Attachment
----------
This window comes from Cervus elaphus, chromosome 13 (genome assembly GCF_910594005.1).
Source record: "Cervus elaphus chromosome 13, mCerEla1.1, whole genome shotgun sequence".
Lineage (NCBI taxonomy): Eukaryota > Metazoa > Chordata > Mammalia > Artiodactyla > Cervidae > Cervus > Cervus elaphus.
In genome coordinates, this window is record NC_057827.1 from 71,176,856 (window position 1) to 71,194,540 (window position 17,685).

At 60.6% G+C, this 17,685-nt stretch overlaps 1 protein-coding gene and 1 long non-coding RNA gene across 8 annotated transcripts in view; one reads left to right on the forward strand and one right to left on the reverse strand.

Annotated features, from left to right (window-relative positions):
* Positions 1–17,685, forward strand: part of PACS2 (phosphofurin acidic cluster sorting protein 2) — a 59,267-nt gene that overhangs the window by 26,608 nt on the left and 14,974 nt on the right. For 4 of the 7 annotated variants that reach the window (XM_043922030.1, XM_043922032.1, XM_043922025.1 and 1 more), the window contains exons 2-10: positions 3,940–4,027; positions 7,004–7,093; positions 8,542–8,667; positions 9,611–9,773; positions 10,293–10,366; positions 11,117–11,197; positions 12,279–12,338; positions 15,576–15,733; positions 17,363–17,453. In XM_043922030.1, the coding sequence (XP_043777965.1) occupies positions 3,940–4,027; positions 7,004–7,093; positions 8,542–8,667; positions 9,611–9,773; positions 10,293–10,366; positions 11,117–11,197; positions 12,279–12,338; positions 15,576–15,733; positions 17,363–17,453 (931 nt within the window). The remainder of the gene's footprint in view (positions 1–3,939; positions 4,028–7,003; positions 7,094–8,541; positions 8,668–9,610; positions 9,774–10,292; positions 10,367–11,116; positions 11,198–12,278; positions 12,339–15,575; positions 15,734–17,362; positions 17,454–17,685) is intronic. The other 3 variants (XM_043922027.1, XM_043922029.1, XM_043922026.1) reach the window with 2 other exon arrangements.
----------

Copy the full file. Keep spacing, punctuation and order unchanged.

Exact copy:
This window comes from Cervus elaphus, chromosome 13 (genome assembly GCF_910594005.1).
Source record: "Cervus elaphus chromosome 13, mCerEla1.1, whole genome shotgun sequence".
Lineage (NCBI taxonomy): Eukaryota > Metazoa > Chordata > Mammalia > Artiodactyla > Cervidae > Cervus > Cervus elaphus.
In genome coordinates, this window is record NC_057827.1 from 71,176,856 (window position 1) to 71,194,540 (window position 17,685).

At 60.6% G+C, this 17,685-nt stretch overlaps 1 protein-coding gene and 1 long non-coding RNA gene across 8 annotated transcripts in view; one reads left to right on the forward strand and one right to left on the reverse strand.

Annotated features, from left to right (window-relative positions):
* Positions 1–17,685, forward strand: part of PACS2 (phosphofurin acidic cluster sorting protein 2) — a 59,267-nt gene that overhangs the window by 26,608 nt on the left and 14,974 nt on the right. For 4 of the 7 annotated variants that reach the window (XM_043922030.1, XM_043922032.1, XM_043922025.1 and 1 more), the window contains exons 2-10: positions 3,940–4,027; positions 7,004–7,093; positions 8,542–8,667; positions 9,611–9,773; positions 10,293–10,366; positions 11,117–11,197; positions 12,279–12,338; positions 15,576–15,733; positions 17,363–17,453. In XM_043922030.1, the coding sequence (XP_043777965.1) occupies positions 3,940–4,027; positions 7,004–7,093; positions 8,542–8,667; positions 9,611–9,773; positions 10,293–10,366; positions 11,117–11,197; positions 12,279–12,338; positions 15,576–15,733; positions 17,363–17,453 (931 nt within the window). The remainder of the gene's footprint in view (positions 1–3,939; positions 4,028–7,003; positions 7,094–8,541; positions 8,668–9,610; positions 9,774–10,292; positions 10,367–11,116; positions 11,198–12,278; positions 12,339–15,575; positions 15,734–17,362; positions 17,454–17,685) is intronic. The other 3 variants (XM_043922027.1, XM_043922029.1, XM_043922026.1) reach the window with 2 other exon arrangements.